looking to get my first turnkey rental need advise?

19 Replies

I am new to real estate investing and been taking training but have not yet got my hands in real estate. I live in the northern Virginia area and prices are going up. I ran into couple of turnkey rental properties companies (norada realestate, Memphis investments) I saw the numbers as it will be suitable to invest out of state but wanted to see if anyone had any experience dealing with those companies. Or recommend an area in Virginia to buy rental properties. Any suggestion will help me get through the paralysis by analysis phase. 

Thanks

@Muneef Alfadli , I've been looking for the same thing and based on my research so far those are two very solid options you have listed.

Make sure to check out David Greens long distance re investing book, and as many of the podcast on this site as you can.  

Originally posted by @Chris Bodden :

@Muneef Alfadli, I've been looking for the same thing and based on my research so far those are two very solid options you have listed.

Make sure to check out David Greens long distance re investing book, and as many of the podcast on this site as you can.  

thanks Chris, 

Any experience or recommendations between any of the turnkey companies. Not sure which one to seek as there are many options and narrowed down to rootstock Memphis invest and norada real estate. If anyone knows or have done business with them in the past can provide feedback or recommendations that would be great.

one company is a actual turnkey company and the other is a marketing company affilited with many different tk companies. Memphis has several providers you could check into. 

Good luck! 

@Muneef Alfadli buying turnkey will not get you a deal but is a great way to start with your limited experience and access to deals around you that will cashflow.

Try to get a property that will rent for 900 or more a month to don’t get stuck with a low end asset.

My suggestion is to buy rentals near a military base. Virginia is a great place to get cashflowing assets that you can sell to those with VA Loans, for every one military member that leaves one of equal or greater rank will replace them and most of the time they will pick the homes that is the most updated and offers the most convenience to base amenities. Bases are typically built in neighborhoods that have cheap housing, but you may encounter higher pricing at the moment, it's all about your timeline.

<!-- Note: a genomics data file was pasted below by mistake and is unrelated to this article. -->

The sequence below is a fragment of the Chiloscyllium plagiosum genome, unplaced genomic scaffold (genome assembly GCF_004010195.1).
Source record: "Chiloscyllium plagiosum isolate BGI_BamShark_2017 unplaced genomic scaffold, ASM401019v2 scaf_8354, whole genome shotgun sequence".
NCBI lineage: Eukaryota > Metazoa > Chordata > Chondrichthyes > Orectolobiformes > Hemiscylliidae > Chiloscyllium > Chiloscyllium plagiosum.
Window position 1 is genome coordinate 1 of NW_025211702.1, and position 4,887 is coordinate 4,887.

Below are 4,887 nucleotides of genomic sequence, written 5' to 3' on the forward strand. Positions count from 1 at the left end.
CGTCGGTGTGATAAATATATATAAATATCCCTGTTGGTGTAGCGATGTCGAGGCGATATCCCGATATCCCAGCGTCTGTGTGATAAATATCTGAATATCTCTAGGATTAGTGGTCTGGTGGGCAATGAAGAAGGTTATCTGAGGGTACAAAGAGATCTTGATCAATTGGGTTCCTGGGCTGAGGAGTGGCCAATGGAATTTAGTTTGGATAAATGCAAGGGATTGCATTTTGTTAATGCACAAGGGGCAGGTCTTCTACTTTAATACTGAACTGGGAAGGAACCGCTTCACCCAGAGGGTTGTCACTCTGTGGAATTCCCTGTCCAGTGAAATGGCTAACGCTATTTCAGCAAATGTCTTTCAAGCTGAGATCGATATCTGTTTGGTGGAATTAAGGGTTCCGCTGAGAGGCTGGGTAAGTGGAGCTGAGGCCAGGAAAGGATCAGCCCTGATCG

Originally posted by @Muneef Alfadli :

I am new to real estate investing and been taking training but have not yet got my hands in real estate. I live in the northern Virginia area and prices are going up. I ran into couple of turnkey rental properties companies (norada realestate, Memphis investments) I saw the numbers as it will be suitable to invest out of state but wanted to see if anyone had any experience dealing with those companies. Or recommend an area in Virginia to buy rental properties. Any suggestion will help me get through the paralysis by analysis phase. 

Thanks

Turnkey investments can be a great way to earn a decent ROI in another market. Just make sure you go with a true Turnkey Provider, and not just some real estate agent.

Ideally, they should own, renovate, and manage the property in house. If they push you off on some other property manager after the transaction, then they are just agents earing commission.

Try  looking at:

What to Ask When Working With a Turnkey Provider

and

The Best Types of Markets for Profitable Turnkey Properties

@marco santarelli

@Muneef Alfadli.   I just purchased a property from Norada. It took a little longer than expected because appraisal came back lower than the purchase price. The seller was able to lower the price and I closed in April. Everyone was very helpful and on top of things. I thought the process was easy and hassle free. Melissa from Norada was very quick to respond to any of my questions and guided me through this process.. So far it's been very good.